The formula for gravitational attraction (for discussion of units and calculation see Wikipedia, footnote 3) is used in my calculations:

F = G \frac{m_1 m_2}{r^2}

Note that the force of attraction is calculated in my spreadsheet between entire planetary bodies. The formula can be used for any two masses at distance r. The resultant forces are expressed in Newtons, but we are really only interested in the ratio compared to the effect of the Moon.

Summary of results:

objects mutual attraction (Newtons) ratio (compared to moon)

After completing my spreadsheet I found the useful web page Tides, referenced in footnote 1. The author presents similar comparisons in pounds exerted against the mass of one human body. I happen to weigh about 160 pounds. Jupiter’s closest approach, the author reported, would pull on my weight by about 0.0000056 pounds (footnote 1). Nice.

Solar System - not to scale -



  • Even mighty Jupiter exerts less than 1% of the Moon’s gravitational force on Earth, because of its great distance
  • If Jupiter, Saturn and Mars were all aligned in conjunction with the Earth, the total attractive force would be additive, and the sum (0.00995669 of Moon’s influence) would still be miniscule.
  • We can throw out the incalculably small effect of the galactic core. Its distance to the sun is about 26,000 light years. If the Milky Way were scaled to a diameter of 10 meters, our solar system would be about 0.1mm (half the size of a dust mite), and we are located inside the Milky Way.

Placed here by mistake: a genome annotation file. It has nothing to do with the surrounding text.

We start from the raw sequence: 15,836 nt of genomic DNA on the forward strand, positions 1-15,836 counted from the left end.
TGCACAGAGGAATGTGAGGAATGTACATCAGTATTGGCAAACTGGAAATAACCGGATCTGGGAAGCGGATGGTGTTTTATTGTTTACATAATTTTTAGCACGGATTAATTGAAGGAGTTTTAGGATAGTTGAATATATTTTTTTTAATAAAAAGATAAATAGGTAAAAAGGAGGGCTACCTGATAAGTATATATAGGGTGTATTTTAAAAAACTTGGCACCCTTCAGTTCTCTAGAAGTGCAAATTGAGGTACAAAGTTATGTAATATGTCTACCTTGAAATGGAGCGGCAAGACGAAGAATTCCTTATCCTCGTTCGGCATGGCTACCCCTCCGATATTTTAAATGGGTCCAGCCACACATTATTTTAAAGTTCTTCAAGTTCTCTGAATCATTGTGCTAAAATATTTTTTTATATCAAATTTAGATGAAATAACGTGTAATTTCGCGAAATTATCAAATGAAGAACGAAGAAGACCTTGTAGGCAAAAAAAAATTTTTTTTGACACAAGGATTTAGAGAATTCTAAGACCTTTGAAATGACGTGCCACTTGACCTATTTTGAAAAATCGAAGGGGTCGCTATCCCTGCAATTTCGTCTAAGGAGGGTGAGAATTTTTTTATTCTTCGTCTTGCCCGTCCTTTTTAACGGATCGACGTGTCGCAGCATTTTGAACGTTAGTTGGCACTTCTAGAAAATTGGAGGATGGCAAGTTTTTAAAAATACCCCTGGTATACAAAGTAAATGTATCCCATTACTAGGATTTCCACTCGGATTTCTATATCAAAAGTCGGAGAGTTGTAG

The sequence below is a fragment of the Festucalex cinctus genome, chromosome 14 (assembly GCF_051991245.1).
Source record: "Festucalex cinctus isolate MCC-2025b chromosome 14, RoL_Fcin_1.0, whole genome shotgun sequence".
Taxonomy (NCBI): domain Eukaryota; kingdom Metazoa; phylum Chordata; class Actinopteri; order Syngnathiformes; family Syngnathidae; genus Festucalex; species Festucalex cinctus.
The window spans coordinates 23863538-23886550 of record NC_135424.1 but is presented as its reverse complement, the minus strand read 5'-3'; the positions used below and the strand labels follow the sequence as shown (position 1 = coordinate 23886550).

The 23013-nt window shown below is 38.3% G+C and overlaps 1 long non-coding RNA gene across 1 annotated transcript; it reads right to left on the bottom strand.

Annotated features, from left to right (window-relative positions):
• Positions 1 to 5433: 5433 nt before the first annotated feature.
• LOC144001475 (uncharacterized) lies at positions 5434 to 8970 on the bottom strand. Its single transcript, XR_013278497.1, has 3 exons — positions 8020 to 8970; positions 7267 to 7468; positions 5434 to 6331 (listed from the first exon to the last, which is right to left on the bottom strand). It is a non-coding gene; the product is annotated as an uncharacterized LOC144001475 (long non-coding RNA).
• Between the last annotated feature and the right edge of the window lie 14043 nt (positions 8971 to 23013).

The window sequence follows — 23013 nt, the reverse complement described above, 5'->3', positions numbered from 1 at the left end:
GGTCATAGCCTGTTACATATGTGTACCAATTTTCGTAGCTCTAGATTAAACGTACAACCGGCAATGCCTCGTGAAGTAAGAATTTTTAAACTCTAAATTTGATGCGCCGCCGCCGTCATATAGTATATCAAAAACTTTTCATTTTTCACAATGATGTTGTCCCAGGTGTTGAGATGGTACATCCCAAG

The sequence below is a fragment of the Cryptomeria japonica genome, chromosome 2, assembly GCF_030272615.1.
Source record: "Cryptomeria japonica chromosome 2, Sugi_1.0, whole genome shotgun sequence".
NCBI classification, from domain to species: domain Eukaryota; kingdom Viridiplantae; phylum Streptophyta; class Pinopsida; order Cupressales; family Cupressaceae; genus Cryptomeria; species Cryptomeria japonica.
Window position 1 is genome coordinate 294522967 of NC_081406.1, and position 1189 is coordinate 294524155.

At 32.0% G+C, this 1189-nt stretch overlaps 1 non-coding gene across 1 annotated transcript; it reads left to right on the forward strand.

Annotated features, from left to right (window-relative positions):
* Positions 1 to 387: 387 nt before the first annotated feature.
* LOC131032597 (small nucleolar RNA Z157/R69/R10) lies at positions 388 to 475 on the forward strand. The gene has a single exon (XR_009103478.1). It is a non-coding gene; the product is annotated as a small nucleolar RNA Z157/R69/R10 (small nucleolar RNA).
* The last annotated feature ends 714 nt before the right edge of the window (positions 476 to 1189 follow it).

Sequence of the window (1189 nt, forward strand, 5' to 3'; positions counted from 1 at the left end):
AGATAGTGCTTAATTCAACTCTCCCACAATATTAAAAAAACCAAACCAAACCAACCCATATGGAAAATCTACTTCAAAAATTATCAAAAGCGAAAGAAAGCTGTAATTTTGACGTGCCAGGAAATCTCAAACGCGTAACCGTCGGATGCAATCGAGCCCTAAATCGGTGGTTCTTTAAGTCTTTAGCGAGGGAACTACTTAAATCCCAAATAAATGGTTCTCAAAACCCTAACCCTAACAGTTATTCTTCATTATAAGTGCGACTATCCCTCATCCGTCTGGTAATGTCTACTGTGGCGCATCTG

• Following the link in footnote 1, we find a detailed explanation of why the sun’s influence on Earth tides is only 3% of the moon’s. The key here is distance: the distance from the moon to the near side of Earth is appreciably less than its distance to Earth’s far side.”The side nearest to the second body experiences a greater force, while the opposite side experiences a lesser force.” – Wikipedia footnote 4.
  • Apart from the Sun and Moon, none of the aforementioned celestial bodies can or do induce any noticeable action whatsoever upon Earth, its tides, or geological plate movements.

We’re not going to go through tidal calculations (far side/near side) because only the Moon is a key player here, and actual tidal forces are much more complex. Our own high school math calculations demonstrate that we can easily repeat published work of professionals in the field. All of this is more than sufficient to conclusively confirm that the outer planets could not possibly influence terrestrial tides or crustal upheavals.

Night of the Living Dead. Indeed! Many people enjoy watching those old B movies just for the comic value of really lame plots, weak cinematography, and bogus acting. Unfortunately, this time they’ll not get the hysterical shrieks of a Shelley “Titanic” Winters. Count on other histrionics, though. “2012” is destined to claim its rightful place in the genre.

©Alex Forbes October 4, 2009



1. Tides; “Jupiter Effect” – Relative weights; Sun’s tidal effects, “Jupiter” scare; why the moon is the dominant tidal influence. More. A HyperPhysics classroom project. The author is Rod Nave.

2. Planetary Fact Sheet – Metric – NASA. Raw distance and mass data; other useful stats.

3. Newton’s law of universal gravitation – Wikipedia. Calculation of forces involved and units of measurement.

4. Tidal force – Wikipedia. Differential tidal forces on near and far side of close planetary bodies. See also footnote 1.

5. Spreadsheet calculating gravitational forces exerted on Earth by Moon, Sun and several inner and outer planetary bodies. By Alex Forbes.